The area known as the Forest of Bowland occupies most of the north east of the county of Lancashire in England. It consists of barren gritstone fells, deep valleys and peat moorland. It's an attractive alternative to the overcrowded Lake District, and today this grouse moorland is also used for walking and cycling. One of the best known features of the area is Pendle Hill.
The name 'forest' is used in its traditional sense of 'a royal hunting ground', and much of the land still belongs to the English Crown. In the past wild boar, deer, wolves, wild cats and game roamed the forest. The origins of the name Bowland most likely came from the long-standing connection of the region with archery - the 'land of the bow'. For many centuries much of Bowland belonged to Yorkshire and at one time formed part of Northumbria. In 1974, when county boundaries were reorganized by the UK Boundary Commission, it became part of Lancashire.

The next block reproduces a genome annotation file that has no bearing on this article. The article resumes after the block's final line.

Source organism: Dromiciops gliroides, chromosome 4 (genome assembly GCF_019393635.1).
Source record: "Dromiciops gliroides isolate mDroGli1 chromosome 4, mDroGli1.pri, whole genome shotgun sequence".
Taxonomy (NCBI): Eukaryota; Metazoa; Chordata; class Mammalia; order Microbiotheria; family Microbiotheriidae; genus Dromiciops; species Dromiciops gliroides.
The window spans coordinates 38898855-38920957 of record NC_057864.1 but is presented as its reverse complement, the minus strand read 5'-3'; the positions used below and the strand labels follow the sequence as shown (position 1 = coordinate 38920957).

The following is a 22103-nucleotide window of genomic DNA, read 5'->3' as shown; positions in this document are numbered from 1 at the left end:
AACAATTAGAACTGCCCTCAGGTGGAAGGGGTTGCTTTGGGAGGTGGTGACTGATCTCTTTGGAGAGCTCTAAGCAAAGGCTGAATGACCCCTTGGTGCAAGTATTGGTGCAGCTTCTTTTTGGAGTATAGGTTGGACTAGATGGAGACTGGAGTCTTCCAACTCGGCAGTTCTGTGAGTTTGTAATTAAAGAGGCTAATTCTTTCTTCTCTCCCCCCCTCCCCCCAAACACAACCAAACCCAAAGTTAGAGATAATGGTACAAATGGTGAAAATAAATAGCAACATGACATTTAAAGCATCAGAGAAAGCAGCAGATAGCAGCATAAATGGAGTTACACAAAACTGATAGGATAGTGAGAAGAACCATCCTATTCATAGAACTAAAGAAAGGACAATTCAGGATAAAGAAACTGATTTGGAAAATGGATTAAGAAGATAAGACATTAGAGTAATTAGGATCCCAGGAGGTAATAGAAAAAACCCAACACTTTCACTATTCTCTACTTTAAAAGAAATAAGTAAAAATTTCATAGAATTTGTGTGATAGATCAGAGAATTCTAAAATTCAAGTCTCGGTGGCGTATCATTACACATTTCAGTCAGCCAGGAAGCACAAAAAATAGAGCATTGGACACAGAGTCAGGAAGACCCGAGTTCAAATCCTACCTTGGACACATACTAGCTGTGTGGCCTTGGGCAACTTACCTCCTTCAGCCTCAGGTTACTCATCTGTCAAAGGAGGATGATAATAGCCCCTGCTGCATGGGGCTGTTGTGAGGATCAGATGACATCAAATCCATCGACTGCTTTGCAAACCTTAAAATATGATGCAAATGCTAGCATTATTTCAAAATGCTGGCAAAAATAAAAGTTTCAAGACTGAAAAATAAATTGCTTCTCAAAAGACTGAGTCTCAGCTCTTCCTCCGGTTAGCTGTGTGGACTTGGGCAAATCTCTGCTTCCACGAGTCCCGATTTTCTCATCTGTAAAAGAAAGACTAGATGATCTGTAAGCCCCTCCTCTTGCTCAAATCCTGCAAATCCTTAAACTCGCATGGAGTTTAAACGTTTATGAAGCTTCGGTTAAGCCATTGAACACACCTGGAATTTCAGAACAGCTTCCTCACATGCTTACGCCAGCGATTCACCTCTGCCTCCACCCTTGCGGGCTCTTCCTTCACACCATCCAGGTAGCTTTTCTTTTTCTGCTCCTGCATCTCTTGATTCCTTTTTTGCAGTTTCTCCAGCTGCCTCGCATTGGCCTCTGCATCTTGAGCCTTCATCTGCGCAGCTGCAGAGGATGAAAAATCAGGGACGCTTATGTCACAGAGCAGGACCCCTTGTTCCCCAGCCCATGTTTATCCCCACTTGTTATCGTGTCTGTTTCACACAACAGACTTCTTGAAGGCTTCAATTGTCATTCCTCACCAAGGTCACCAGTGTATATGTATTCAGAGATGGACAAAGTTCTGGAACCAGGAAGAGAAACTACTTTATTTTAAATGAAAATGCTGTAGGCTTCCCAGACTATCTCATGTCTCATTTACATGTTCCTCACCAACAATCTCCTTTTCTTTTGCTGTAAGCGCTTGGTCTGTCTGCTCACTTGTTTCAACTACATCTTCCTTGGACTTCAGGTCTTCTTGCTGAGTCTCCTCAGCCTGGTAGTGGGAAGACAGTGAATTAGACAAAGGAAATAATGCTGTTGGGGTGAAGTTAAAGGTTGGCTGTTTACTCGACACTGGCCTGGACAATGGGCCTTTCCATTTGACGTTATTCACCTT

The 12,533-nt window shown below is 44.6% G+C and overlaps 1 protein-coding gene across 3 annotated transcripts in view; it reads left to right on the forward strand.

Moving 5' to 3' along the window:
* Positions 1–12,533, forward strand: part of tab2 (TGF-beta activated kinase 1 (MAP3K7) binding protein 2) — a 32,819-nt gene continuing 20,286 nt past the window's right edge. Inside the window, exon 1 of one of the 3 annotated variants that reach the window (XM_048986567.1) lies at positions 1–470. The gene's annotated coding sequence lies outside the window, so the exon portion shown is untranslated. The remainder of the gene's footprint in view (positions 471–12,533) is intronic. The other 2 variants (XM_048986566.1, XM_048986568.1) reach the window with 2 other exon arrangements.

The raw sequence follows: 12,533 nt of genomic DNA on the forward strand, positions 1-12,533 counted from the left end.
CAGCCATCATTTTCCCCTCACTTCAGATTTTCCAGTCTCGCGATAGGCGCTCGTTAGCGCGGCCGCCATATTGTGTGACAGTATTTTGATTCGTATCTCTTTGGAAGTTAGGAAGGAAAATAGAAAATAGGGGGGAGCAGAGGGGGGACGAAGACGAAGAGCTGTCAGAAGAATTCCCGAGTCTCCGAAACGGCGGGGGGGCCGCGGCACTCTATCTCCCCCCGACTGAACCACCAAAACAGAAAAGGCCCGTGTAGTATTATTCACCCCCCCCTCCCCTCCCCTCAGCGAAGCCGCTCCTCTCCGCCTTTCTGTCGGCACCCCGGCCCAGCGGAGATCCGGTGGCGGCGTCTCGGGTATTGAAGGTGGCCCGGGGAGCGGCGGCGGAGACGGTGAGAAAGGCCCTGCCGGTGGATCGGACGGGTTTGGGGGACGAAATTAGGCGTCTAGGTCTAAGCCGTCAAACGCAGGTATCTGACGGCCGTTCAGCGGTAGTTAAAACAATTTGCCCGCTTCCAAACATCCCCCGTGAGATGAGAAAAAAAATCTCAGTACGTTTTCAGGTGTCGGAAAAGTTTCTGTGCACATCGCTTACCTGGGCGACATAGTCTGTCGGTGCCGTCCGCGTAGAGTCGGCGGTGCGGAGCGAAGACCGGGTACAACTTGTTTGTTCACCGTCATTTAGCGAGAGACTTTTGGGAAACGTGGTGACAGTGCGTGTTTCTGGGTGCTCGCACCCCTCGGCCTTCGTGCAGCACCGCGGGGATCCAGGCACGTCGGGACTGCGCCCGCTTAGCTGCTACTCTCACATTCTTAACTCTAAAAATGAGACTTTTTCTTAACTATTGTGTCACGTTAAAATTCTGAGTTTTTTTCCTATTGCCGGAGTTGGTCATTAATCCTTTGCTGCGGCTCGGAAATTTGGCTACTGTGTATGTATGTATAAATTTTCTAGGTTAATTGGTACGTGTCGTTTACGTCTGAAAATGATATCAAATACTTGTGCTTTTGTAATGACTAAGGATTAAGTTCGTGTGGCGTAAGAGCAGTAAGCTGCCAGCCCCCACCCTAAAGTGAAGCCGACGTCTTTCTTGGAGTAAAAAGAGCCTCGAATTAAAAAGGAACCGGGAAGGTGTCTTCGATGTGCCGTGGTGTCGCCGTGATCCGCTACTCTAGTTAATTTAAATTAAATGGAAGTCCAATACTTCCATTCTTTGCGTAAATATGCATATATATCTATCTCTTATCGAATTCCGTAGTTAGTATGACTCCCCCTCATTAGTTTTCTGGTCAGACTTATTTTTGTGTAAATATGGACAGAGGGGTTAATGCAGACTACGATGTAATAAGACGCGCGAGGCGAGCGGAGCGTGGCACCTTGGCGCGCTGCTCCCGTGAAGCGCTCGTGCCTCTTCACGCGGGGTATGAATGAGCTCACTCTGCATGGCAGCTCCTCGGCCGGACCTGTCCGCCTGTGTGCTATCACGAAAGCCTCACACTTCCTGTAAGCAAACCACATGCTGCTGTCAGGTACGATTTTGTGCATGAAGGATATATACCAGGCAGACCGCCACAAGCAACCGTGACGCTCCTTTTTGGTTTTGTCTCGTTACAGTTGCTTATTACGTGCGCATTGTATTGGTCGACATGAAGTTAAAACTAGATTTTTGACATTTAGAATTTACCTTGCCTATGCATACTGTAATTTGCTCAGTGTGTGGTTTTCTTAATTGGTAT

Bowland remains as the nortwestern remainder of the ancient wilderness that once stretched over a huge part of England, encompassing the Forest of Bowland, Nottingham Forest, the New Forest (Hampshire) and Savernake Forest (Wiltshire).